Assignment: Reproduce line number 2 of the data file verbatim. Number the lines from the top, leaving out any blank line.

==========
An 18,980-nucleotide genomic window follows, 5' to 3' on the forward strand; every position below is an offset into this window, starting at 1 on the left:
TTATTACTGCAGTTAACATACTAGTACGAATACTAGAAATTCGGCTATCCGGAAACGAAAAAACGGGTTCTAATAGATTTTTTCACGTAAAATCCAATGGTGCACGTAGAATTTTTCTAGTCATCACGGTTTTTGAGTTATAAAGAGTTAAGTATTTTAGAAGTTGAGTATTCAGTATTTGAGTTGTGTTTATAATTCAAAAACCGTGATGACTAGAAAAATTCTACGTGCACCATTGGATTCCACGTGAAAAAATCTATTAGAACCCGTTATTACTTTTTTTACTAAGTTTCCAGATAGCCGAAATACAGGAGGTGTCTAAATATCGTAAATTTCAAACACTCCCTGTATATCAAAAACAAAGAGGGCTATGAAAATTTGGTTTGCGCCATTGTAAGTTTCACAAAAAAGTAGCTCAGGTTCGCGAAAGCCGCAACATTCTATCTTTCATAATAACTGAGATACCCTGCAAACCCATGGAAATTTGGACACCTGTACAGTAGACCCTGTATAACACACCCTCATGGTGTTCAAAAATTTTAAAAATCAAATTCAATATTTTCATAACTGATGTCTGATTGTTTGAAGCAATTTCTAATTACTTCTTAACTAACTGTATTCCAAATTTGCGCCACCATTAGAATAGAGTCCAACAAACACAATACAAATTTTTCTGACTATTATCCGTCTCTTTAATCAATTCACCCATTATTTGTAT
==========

TTATTACTGCAGTTAACATACTAGTACGAATACTAGAAATTCGGCTATCCGGAAACGAAAAAACGGGTTCTAATAGATTTTTTCACGTAAAATCCAATGGTGCACGTAGAATTTTTCTAGTCATCACGGTTTTTGAGTTATAAAGAGTTAAGTATTTTAGAAGTTGAGTATTCAGTATTTGAGTTGTGTTTATAATTCAAAAACCGTGATGACTAGAAAAATTCTACGTGCACCATTGGATTCCACGTGAAAAAATCTATTAGAACCCGTTATTACTTTTTTTACTAAGTTTCCAGATAGCCGAAATACAGGAGGTGTCTAAATATCGTAAATTTCAAACACTCCCTGTATATCAAAAACAAAGAGGGCTATGAAAATTTGGTTTGCGCCATTGTAAGTTTCACAAAAAAGTAGCTCAGGTTCGCGAAAGCCGCAACATTCTATCTTTCATAATAACTGAGATACCCTGCAAACCCATGGAAATTTGGACACCTGTACAGTAGACCCTGTATAACACACCCTCATGGTGTTCAAAAATTTTAAAAATCAAATTCAATATTTTCATAACTGATGTCTGATTGTTTGAAGCAATTTCTAATTACTTCTTAACTAACTGTATTCCAAATTTGCGCCACCATTAGAATAGAGTCCAACAAACACAATACAAATTTTTCTGACTATTATCCGTCTCTTTAATCAATTCACCCATTATTTGTAT